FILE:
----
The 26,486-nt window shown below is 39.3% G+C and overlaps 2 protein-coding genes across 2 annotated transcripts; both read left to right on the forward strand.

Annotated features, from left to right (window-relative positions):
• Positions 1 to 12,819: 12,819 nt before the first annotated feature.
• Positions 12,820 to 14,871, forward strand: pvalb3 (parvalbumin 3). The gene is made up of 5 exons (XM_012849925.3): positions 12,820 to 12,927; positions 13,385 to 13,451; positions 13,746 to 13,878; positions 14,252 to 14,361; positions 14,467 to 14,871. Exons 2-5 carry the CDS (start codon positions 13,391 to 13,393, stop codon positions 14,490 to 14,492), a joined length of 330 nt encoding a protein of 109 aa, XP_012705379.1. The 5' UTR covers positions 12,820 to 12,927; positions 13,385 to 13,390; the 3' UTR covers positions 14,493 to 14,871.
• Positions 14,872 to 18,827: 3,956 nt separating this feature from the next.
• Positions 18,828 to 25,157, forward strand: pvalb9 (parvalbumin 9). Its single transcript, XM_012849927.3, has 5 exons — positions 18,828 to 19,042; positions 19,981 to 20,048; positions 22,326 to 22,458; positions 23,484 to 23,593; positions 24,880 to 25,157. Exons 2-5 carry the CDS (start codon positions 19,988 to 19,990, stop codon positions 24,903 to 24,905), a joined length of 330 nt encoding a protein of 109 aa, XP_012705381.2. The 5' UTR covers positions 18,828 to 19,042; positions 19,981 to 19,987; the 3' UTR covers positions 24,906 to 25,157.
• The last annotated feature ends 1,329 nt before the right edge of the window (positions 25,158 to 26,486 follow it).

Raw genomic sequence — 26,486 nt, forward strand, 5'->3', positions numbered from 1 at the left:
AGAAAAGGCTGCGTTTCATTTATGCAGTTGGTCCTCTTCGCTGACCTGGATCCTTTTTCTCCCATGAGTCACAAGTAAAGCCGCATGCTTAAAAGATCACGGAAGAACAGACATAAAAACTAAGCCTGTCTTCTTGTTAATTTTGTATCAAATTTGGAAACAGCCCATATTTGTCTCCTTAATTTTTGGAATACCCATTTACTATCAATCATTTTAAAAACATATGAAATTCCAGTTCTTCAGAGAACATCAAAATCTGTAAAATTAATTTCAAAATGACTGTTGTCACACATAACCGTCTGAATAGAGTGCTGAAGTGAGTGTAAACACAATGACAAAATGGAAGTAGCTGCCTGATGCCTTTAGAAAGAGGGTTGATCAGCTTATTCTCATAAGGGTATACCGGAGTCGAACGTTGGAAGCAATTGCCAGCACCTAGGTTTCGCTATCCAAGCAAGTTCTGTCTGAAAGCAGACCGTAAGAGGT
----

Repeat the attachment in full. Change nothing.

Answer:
The 26,486-nt window shown below is 39.3% G+C and overlaps 2 protein-coding genes across 2 annotated transcripts; both read left to right on the forward strand.

Annotated features, from left to right (window-relative positions):
• Positions 1 to 12,819: 12,819 nt before the first annotated feature.
• Positions 12,820 to 14,871, forward strand: pvalb3 (parvalbumin 3). The gene is made up of 5 exons (XM_012849925.3): positions 12,820 to 12,927; positions 13,385 to 13,451; positions 13,746 to 13,878; positions 14,252 to 14,361; positions 14,467 to 14,871. Exons 2-5 carry the CDS (start codon positions 13,391 to 13,393, stop codon positions 14,490 to 14,492), a joined length of 330 nt encoding a protein of 109 aa, XP_012705379.1. The 5' UTR covers positions 12,820 to 12,927; positions 13,385 to 13,390; the 3' UTR covers positions 14,493 to 14,871.
• Positions 14,872 to 18,827: 3,956 nt separating this feature from the next.
• Positions 18,828 to 25,157, forward strand: pvalb9 (parvalbumin 9). Its single transcript, XM_012849927.3, has 5 exons — positions 18,828 to 19,042; positions 19,981 to 20,048; positions 22,326 to 22,458; positions 23,484 to 23,593; positions 24,880 to 25,157. Exons 2-5 carry the CDS (start codon positions 19,988 to 19,990, stop codon positions 24,903 to 24,905), a joined length of 330 nt encoding a protein of 109 aa, XP_012705381.2. The 5' UTR covers positions 18,828 to 19,042; positions 19,981 to 19,987; the 3' UTR covers positions 24,906 to 25,157.
• The last annotated feature ends 1,329 nt before the right edge of the window (positions 25,158 to 26,486 follow it).

Raw genomic sequence — 26,486 nt, forward strand, 5'->3', positions numbered from 1 at the left:
AGAAAAGGCTGCGTTTCATTTATGCAGTTGGTCCTCTTCGCTGACCTGGATCCTTTTTCTCCCATGAGTCACAAGTAAAGCCGCATGCTTAAAAGATCACGGAAGAACAGACATAAAAACTAAGCCTGTCTTCTTGTTAATTTTGTATCAAATTTGGAAACAGCCCATATTTGTCTCCTTAATTTTTGGAATACCCATTTACTATCAATCATTTTAAAAACATATGAAATTCCAGTTCTTCAGAGAACATCAAAATCTGTAAAATTAATTTCAAAATGACTGTTGTCACACATAACCGTCTGAATAGAGTGCTGAAGTGAGTGTAAACACAATGACAAAATGGAAGTAGCTGCCTGATGCCTTTAGAAAGAGGGTTGATCAGCTTATTCTCATAAGGGTATACCGGAGTCGAACGTTGGAAGCAATTGCCAGCACCTAGGTTTCGCTATCCAAGCAAGTTCTGTCTGAAAGCAGACCGTAAGAGGT